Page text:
A fourth data input 118 provides for additional motor control capabilities by accepting data for motor control, including data related to motor or piston direction, the number and direction of steps, disable, and test modes. Additional data inputs 120 may receive feedback from external data sensors (not shown) that will vary with the particular use of the pump. For example, a fluid level sensor on the fluid supply to the inlet valve assembly 24' could provide feedback to the controller 76' to cease pump operation if the fluid is exhausted. In a further example, a feedback device such as a flowmeter (not shown) could be used in conjunction with the controller 76' to provide closed-loop control of volume and flow through the pump. As known by those with skill in the art, the flowmeter feedback loop can be used in conjunction with calibration algorithms that are specific to each application to adjust pumping speed to achieve the desired volume output over time. In all cases though, all data inputs are optically coupled and filtered to provide noise and electrical immunity between the controller 76' and outside electromagnetic interference. In yet another example, a voltage regulator may standardize the magnitude of the input voltage thereby enabling the controller to accept inputs of varying voltage.
The controller 76', with the data received from data inputs 102-120, operate to precisely actuate the stepper motor 46' thereby extending or retracting the piston to effectuate fluid flow. Advantageously, the controller 76' is capable of driving the motor 46 using full step, half step, or micro-step techniques depending on the pumping requirements or application. The availability of such precise motor control allows for a variety of torque capabilities and the avoidance of unwanted first order resonance that can occur in stepper type motors.
The electrical signals actuating the stepper motor 46' are synchronized with an optional electric intake valve data line 122 and an optional electric outlet valve data line 124. The synchronization ensures that the electrical outlet valve 28' is open and the electrical intake valve 24' is closed when the stepper motor 46' is extending the piston. Conversely, synchronization ensures that the electrical outlet valve 28' is closed and the electrical intake valve 24' is open when the stepper motor 46' is retracting the piston. Advantageously, the electrical valves 24,28 which are normally in a closed position, also prevent siphoning of fluid through the pump.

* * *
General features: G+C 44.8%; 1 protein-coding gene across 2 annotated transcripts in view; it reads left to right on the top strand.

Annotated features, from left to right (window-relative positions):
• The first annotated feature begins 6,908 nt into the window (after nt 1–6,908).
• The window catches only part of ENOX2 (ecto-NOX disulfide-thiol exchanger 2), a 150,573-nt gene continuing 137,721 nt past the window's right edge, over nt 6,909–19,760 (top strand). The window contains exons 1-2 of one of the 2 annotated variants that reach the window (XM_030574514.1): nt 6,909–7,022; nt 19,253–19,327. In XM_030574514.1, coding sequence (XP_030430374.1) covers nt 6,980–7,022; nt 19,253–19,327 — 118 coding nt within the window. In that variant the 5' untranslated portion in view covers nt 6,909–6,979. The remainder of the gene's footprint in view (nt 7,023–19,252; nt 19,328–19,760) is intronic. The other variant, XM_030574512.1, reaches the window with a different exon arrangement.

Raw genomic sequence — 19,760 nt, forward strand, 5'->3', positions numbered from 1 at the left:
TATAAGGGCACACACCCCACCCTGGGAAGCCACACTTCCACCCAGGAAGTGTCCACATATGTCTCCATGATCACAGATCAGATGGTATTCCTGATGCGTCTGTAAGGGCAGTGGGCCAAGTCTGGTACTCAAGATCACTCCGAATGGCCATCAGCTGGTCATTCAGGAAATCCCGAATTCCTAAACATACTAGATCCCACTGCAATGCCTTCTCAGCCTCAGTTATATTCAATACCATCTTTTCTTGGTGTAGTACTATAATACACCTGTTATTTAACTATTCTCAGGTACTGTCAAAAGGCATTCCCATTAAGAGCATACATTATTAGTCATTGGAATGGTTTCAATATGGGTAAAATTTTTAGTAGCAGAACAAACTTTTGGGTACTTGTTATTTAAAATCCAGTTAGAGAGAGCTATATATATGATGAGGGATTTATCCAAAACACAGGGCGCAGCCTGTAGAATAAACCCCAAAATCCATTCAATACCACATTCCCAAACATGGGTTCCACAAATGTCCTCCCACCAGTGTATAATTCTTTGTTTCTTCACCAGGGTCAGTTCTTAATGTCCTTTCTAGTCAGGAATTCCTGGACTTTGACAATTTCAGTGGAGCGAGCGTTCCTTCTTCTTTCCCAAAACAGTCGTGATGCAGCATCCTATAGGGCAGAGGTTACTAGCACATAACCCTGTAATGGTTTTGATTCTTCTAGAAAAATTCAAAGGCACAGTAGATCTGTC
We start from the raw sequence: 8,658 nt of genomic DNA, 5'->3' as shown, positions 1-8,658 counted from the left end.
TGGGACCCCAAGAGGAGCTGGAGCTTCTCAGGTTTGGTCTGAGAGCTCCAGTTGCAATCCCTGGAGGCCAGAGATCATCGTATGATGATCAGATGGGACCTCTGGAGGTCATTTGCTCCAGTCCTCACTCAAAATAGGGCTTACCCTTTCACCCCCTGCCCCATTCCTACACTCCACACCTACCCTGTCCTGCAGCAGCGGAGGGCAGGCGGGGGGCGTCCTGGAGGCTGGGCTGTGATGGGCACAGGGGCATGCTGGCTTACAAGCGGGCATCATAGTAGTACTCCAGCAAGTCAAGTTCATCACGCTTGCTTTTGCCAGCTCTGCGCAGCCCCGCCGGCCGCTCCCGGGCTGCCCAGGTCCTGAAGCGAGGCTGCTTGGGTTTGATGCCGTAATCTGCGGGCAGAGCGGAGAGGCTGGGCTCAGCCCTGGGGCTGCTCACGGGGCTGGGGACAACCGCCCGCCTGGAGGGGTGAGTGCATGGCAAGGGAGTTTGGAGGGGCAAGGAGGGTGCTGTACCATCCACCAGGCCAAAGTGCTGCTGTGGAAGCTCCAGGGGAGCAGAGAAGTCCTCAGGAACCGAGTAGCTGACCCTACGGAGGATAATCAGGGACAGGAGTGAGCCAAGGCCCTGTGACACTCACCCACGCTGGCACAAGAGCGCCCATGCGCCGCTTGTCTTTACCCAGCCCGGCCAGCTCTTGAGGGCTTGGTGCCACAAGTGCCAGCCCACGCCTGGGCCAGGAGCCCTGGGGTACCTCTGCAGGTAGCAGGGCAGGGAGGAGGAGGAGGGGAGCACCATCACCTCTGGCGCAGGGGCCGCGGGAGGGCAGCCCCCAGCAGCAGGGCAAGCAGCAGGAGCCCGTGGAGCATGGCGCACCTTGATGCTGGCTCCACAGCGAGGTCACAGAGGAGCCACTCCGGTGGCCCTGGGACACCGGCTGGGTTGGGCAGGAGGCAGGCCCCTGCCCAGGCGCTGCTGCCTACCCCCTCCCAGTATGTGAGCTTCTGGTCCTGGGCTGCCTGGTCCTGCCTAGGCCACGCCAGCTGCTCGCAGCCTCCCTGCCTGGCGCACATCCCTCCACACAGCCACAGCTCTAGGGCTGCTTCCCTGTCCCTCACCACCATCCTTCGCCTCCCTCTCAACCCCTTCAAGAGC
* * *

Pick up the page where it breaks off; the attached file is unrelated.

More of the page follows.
It will be understood that the above described arrangements of apparatus and the method therefrom are merely illustrative of applications of the principles of this invention and many other embodiments and modifications may be made without departing from the spirit and scope of the invention as defined in the claims.
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|U.S. Classification||417/415, 222/382, 92/87, 417/53|
|International Classification||F04B13/00, F04B17/04, F04B49/06, F04B53/14|
|Cooperative Classification||F04B2201/0201, F04B49/065, F04B53/143, F04B17/042, F05C2225/04, F04B13/00|
|European Classification||F04B49/06C, F04B17/04B, F04B53/14P, F04B13/00|
|Dec 20, 1996||AS||Assignment|
Owner name: BECO MANUFACTURING, CALIFORNIA
Free format text: ASSIGNMENT OF ASSIGNORS INTEREST;ASSIGNORS:COSTELLO, GERALD B.;HEISER, ARTHUR J. JR.;BIEDERSTADT, CLIFFORD;REEL/FRAME:008363/0327
Effective date: 19961219
|Sep 17, 2002||FPAY||Fee payment|
Year of fee payment: 4
|Sep 11, 2006||FPAY||Fee payment|
Year of fee payment: 8
|Sep 9, 2010||AS||Assignment|
Owner name: BECO MANUFACTURING INC., A DELAWARE CORPORATION, C
Effective date: 20100909
Free format text: ASSIGNMENT OF ASSIGNORS INTEREST;ASSIGNOR:BECO MANUFACTURING COMPANY, INC., A CALIFORNIA CORPORATION;REEL/FRAME:024953/0983
|Jan 26, 2011||FPAY||Fee payment|
Year of fee payment: 12